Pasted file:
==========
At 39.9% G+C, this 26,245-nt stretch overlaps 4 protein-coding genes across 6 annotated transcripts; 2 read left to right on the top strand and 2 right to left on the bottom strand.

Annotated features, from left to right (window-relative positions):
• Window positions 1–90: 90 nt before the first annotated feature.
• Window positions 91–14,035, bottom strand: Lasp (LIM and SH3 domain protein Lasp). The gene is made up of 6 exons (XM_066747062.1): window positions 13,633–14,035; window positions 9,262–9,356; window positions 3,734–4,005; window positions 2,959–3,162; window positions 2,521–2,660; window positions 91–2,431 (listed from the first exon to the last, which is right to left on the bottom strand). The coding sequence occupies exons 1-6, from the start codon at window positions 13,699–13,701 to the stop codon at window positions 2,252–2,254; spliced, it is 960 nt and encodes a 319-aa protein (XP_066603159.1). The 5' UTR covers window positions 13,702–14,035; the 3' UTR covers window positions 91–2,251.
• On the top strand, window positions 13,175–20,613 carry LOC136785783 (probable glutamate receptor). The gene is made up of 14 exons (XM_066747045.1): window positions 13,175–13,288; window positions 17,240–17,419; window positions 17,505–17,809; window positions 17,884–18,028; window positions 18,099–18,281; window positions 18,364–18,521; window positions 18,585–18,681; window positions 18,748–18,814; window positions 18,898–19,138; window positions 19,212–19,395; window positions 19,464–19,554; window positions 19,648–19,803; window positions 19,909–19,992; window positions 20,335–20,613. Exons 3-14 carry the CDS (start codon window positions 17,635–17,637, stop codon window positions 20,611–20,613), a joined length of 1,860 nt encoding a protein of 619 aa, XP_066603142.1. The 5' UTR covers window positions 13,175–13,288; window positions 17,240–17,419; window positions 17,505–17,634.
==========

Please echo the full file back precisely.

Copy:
At 39.9% G+C, this 26,245-nt stretch overlaps 4 protein-coding genes across 6 annotated transcripts; 2 read left to right on the top strand and 2 right to left on the bottom strand.

Annotated features, from left to right (window-relative positions):
• Window positions 1–90: 90 nt before the first annotated feature.
• Window positions 91–14,035, bottom strand: Lasp (LIM and SH3 domain protein Lasp). The gene is made up of 6 exons (XM_066747062.1): window positions 13,633–14,035; window positions 9,262–9,356; window positions 3,734–4,005; window positions 2,959–3,162; window positions 2,521–2,660; window positions 91–2,431 (listed from the first exon to the last, which is right to left on the bottom strand). The coding sequence occupies exons 1-6, from the start codon at window positions 13,699–13,701 to the stop codon at window positions 2,252–2,254; spliced, it is 960 nt and encodes a 319-aa protein (XP_066603159.1). The 5' UTR covers window positions 13,702–14,035; the 3' UTR covers window positions 91–2,251.
• On the top strand, window positions 13,175–20,613 carry LOC136785783 (probable glutamate receptor). The gene is made up of 14 exons (XM_066747045.1): window positions 13,175–13,288; window positions 17,240–17,419; window positions 17,505–17,809; window positions 17,884–18,028; window positions 18,099–18,281; window positions 18,364–18,521; window positions 18,585–18,681; window positions 18,748–18,814; window positions 18,898–19,138; window positions 19,212–19,395; window positions 19,464–19,554; window positions 19,648–19,803; window positions 19,909–19,992; window positions 20,335–20,613. Exons 3-14 carry the CDS (start codon window positions 17,635–17,637, stop codon window positions 20,611–20,613), a joined length of 1,860 nt encoding a protein of 619 aa, XP_066603142.1. The 5' UTR covers window positions 13,175–13,288; window positions 17,240–17,419; window positions 17,505–17,634.